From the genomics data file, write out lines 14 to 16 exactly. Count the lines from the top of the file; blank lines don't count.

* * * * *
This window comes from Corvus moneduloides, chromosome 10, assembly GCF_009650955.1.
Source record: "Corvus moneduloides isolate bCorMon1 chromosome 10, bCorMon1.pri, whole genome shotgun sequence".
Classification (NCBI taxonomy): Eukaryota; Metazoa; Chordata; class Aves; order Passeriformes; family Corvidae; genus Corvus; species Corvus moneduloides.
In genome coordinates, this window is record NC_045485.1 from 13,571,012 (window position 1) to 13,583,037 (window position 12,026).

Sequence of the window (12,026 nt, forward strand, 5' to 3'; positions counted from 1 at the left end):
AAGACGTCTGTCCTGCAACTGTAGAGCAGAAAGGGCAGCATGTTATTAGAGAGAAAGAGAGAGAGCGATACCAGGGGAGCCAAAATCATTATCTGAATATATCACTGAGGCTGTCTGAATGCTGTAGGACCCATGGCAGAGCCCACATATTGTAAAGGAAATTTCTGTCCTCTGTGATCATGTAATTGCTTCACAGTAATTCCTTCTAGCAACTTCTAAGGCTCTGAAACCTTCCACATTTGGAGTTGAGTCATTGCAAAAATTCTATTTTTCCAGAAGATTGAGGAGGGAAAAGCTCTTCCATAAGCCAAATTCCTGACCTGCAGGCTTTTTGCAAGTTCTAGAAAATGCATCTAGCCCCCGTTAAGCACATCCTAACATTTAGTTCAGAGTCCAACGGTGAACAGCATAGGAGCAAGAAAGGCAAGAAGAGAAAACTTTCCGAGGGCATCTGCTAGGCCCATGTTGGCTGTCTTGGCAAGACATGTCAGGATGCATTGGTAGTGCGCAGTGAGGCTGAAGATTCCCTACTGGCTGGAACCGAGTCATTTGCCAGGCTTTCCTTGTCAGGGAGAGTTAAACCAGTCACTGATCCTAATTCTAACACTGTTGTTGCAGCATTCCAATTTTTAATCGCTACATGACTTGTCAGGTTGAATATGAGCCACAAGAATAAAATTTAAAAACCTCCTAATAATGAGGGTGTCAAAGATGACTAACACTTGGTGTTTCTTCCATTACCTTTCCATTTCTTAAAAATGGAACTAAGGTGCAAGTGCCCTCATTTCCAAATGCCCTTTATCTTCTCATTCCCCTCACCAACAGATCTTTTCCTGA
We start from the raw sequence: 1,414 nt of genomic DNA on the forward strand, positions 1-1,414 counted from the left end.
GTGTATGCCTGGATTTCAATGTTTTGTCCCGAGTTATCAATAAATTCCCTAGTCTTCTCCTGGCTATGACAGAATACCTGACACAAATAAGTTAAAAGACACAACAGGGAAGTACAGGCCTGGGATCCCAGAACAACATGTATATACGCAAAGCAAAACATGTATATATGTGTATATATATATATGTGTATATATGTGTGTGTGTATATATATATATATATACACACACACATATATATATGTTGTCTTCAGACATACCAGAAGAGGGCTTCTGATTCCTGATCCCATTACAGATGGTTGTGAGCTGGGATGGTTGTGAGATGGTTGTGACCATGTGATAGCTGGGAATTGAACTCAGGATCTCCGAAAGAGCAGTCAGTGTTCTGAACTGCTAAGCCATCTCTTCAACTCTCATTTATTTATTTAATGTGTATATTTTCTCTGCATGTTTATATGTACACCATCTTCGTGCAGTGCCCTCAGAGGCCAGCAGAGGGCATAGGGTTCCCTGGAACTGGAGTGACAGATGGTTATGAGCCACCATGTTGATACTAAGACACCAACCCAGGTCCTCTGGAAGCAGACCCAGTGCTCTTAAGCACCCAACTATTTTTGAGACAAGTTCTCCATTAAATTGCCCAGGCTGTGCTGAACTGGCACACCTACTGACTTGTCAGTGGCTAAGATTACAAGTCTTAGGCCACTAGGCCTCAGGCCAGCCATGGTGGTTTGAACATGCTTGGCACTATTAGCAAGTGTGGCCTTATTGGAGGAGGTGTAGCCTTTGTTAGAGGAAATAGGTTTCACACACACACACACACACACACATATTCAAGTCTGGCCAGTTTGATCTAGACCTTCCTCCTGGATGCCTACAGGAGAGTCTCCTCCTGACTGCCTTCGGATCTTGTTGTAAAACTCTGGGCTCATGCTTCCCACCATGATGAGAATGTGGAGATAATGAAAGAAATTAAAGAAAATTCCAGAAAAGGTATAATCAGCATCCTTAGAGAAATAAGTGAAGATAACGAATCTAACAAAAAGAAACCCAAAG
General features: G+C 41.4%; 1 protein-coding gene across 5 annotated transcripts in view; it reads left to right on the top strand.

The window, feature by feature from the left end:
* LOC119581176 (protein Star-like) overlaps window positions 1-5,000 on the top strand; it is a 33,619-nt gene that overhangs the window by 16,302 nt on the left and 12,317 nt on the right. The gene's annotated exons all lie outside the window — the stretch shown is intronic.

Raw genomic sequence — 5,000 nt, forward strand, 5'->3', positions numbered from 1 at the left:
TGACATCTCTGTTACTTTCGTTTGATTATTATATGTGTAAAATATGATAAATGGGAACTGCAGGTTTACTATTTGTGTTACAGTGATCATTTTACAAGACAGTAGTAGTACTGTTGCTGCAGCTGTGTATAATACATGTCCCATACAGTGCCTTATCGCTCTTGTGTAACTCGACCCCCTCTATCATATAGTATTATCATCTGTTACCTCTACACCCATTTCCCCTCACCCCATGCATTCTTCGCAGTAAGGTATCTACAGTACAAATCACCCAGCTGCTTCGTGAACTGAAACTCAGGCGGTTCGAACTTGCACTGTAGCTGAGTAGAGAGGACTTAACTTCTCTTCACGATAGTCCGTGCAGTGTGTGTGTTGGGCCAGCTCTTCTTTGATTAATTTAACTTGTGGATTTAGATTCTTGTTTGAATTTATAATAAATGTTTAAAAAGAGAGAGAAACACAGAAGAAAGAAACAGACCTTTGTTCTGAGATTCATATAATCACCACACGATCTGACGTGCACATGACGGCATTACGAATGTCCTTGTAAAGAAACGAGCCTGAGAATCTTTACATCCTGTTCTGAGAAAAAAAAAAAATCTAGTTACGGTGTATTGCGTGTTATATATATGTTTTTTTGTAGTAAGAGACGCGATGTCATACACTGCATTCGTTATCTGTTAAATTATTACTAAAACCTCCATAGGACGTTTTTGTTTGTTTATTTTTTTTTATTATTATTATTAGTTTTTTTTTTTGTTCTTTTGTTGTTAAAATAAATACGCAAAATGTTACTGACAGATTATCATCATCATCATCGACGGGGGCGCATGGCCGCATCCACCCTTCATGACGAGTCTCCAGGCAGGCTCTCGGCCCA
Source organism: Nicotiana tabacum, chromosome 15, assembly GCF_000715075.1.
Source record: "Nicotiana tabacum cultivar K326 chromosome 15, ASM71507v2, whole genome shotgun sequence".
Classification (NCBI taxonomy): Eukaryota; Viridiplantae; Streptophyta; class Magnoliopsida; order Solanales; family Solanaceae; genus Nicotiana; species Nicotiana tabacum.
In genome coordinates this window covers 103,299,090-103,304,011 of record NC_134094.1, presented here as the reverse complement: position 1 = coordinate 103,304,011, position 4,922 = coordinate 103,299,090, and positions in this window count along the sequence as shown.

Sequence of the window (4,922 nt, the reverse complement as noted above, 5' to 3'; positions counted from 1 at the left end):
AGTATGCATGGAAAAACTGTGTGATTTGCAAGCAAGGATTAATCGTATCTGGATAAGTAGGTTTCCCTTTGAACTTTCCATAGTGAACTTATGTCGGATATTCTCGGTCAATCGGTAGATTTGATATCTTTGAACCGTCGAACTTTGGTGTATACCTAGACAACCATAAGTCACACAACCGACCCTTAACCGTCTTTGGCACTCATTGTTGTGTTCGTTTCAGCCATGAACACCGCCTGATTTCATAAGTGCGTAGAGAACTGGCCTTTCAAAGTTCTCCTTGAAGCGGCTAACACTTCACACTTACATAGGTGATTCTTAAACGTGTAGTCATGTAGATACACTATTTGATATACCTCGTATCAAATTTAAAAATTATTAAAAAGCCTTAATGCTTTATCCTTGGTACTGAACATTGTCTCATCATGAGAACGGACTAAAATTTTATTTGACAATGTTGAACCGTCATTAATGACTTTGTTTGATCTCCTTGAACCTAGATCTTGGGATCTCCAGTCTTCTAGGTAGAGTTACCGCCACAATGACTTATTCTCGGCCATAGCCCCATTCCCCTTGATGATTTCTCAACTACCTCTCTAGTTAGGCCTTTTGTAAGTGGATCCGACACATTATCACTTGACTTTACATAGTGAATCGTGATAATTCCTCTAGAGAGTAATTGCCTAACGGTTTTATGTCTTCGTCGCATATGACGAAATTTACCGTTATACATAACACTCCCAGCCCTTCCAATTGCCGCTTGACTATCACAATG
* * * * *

Source organism: Nicotiana tabacum, chromosome 15, assembly GCF_000715075.1.
Source record: "Nicotiana tabacum cultivar K326 chromosome 15, ASM71507v2, whole genome shotgun sequence".
Classification (NCBI taxonomy): Eukaryota; Viridiplantae; Streptophyta; class Magnoliopsida; order Solanales; family Solanaceae; genus Nicotiana; species Nicotiana tabacum.